As Merkel casts doubt on the talks themselves
This article originally appeared at Deutsche Welle
Germany and France cast doubt on next week's planned peace talks in Astana, Kazakhstan on Monday. At a four-way meeting attended by top diplomats from the two EU nations as well as Russia and Ukraine, officials said a new summit only makes sense if "real progress" is made in implementing the Minsk peace accord.
Despite these talks, Ukraine has beefed up its heavy weaponry, German news agency DPA reported. Ukrainian President Petro Poroshenko himself was on hand to deliver fighter jets, howitzers, and armored cars to the military in Zhytomyr in the north of the country.
"I am convinced that 2015 will be the year of our victory," Poroshenko said.
"In order to achieve that, we need a strong, patriotic, and well-equipped army."
The delivery of heavy weapons is in direct violation of the Minsk agreement, which both sides accuse the other of violating on multiple occasions.
Poroshenko expressed his intention to attend the talks in Astana alongside Russian President Vladimir Putin. German Chancellor Angela Merkel and French President Francois Hollande are also set to attend, though both governments have said they will only go on the condition that the Minsk accord is taken seriously.
"I can't say yet if and when such a meeting will take place. Such a meeting only makes sense if we can make real progress, " said Merkel spokesman Steffen Seibert, three days ahead of a planned visit from Ukrainian Prime Minister Arseniy Yatsenyuk to Berlin.
"We have a very clear idea of what constitutes real progress.
This would be first and foremost achieving the full implementation of the Minsk peace accord and a genuine and lasting ceasefire, a contact line between areas controlled by Ukraine and rebels, and a withdrawal of heavy weaponry.
Such things must be prepared in advance," Seibert added.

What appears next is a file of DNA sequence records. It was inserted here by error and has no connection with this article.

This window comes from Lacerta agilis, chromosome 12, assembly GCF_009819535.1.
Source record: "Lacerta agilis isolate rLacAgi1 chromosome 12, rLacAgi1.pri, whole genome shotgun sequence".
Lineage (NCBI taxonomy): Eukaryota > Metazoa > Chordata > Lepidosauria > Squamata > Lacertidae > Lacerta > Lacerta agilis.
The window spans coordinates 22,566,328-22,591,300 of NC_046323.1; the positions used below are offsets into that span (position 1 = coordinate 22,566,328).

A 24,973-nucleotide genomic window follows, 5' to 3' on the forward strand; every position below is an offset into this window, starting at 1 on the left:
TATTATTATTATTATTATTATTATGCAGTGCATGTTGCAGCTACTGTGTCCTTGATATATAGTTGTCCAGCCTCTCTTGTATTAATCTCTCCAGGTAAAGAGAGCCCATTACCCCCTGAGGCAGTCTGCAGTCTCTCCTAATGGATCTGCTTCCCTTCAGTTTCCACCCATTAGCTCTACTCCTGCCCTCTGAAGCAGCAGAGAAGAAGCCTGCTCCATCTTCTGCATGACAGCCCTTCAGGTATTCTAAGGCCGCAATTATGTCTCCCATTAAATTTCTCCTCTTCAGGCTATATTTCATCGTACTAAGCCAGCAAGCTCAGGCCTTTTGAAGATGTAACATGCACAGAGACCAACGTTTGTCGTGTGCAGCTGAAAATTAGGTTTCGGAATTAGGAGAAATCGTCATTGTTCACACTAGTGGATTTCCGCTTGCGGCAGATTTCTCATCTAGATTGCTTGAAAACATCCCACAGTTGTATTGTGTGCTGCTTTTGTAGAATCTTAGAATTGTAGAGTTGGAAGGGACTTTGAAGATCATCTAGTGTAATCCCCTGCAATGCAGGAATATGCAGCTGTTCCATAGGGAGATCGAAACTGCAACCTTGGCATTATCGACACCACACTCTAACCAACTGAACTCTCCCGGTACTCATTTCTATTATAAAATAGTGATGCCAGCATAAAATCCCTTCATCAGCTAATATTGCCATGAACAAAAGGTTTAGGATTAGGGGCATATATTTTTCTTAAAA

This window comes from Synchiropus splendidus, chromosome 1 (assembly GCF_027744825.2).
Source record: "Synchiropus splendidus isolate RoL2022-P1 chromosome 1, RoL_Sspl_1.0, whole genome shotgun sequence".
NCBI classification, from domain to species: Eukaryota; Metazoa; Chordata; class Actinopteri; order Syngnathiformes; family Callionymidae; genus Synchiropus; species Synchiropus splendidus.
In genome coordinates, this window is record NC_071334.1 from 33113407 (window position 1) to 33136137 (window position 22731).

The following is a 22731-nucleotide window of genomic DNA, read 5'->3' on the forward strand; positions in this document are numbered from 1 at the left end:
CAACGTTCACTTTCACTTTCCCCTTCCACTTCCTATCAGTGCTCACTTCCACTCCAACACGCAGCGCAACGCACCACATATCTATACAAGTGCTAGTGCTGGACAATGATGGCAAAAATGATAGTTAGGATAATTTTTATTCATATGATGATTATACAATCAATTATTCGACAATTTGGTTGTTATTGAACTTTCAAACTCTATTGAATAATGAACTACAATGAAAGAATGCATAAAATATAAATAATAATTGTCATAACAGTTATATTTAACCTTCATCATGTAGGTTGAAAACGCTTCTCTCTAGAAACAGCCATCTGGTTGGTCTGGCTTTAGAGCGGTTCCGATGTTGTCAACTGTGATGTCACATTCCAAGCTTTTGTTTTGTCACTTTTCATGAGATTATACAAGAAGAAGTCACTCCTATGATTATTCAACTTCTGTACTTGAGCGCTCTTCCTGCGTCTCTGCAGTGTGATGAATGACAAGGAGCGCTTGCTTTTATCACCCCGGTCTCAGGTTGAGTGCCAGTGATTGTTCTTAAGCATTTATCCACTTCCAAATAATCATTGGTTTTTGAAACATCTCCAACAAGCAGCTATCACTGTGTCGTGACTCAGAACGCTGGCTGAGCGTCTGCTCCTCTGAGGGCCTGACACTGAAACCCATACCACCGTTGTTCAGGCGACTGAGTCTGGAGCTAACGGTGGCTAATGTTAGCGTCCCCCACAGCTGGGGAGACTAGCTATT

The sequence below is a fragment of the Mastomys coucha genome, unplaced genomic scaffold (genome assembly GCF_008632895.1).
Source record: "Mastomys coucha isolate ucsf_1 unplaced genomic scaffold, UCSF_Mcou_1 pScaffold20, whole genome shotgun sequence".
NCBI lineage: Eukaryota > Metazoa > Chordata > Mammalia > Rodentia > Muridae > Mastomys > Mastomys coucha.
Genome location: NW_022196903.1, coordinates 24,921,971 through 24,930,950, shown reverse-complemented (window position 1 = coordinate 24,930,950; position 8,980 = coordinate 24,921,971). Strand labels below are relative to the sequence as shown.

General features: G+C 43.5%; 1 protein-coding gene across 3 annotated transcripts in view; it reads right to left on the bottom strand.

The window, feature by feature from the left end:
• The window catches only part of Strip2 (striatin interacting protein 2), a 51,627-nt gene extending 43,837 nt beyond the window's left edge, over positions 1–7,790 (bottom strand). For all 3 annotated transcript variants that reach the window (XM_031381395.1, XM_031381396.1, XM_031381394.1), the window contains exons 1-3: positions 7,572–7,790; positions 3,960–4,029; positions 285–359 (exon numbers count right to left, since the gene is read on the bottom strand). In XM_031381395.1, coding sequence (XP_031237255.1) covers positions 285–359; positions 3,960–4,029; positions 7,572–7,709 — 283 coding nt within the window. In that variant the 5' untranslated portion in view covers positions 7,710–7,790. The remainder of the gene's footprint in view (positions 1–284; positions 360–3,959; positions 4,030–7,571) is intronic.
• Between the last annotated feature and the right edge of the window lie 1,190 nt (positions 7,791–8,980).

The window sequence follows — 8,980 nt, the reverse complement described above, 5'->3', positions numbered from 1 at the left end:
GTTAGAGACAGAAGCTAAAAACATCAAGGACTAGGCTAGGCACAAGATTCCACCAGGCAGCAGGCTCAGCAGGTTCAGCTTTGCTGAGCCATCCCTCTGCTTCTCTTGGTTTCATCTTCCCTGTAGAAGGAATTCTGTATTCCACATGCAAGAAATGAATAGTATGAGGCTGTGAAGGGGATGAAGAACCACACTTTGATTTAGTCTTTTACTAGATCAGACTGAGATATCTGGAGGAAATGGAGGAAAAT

President Poroshenko also struck a cautious note on Monday, saying talks would only happen if "we manage to produce a draft" of an agreement before January 15.
France opens up to Russia amid economic woes
Hollande also spoke about the Ukraine crisis and the Kazakhstan summit during a two-hour interview with France's Inter radio station. Like Merkel, Hollande is only going to Astana if there is "fresh progress", otherwise "it is not worth it."
The French leader took a less hard line on Russia and its president than other Western leaders have of late, saying that sanctions should be lifted if forward strides are made in resolving the conflict.
Hollande answered questions about his one-on-one conversations with the Russian leader, saying
"Mr. Putin does not want to annex eastern Ukraine…what he wants is to remain influential. What we want is that he respects the territorial integrity of Ukraine."
Moscow has continuously denied that it backed the conflict in the eastern part of the former Soviet republic that has left 4,700 dead.
The crisis has also proven disastrous to cash-strapped France, as it is prevented from completing the delivery of two high-tech Mistral class warships to Russia.
Breach of the 1.2-billion euro ($1.5-billion) contract could make France liable to hefty fines.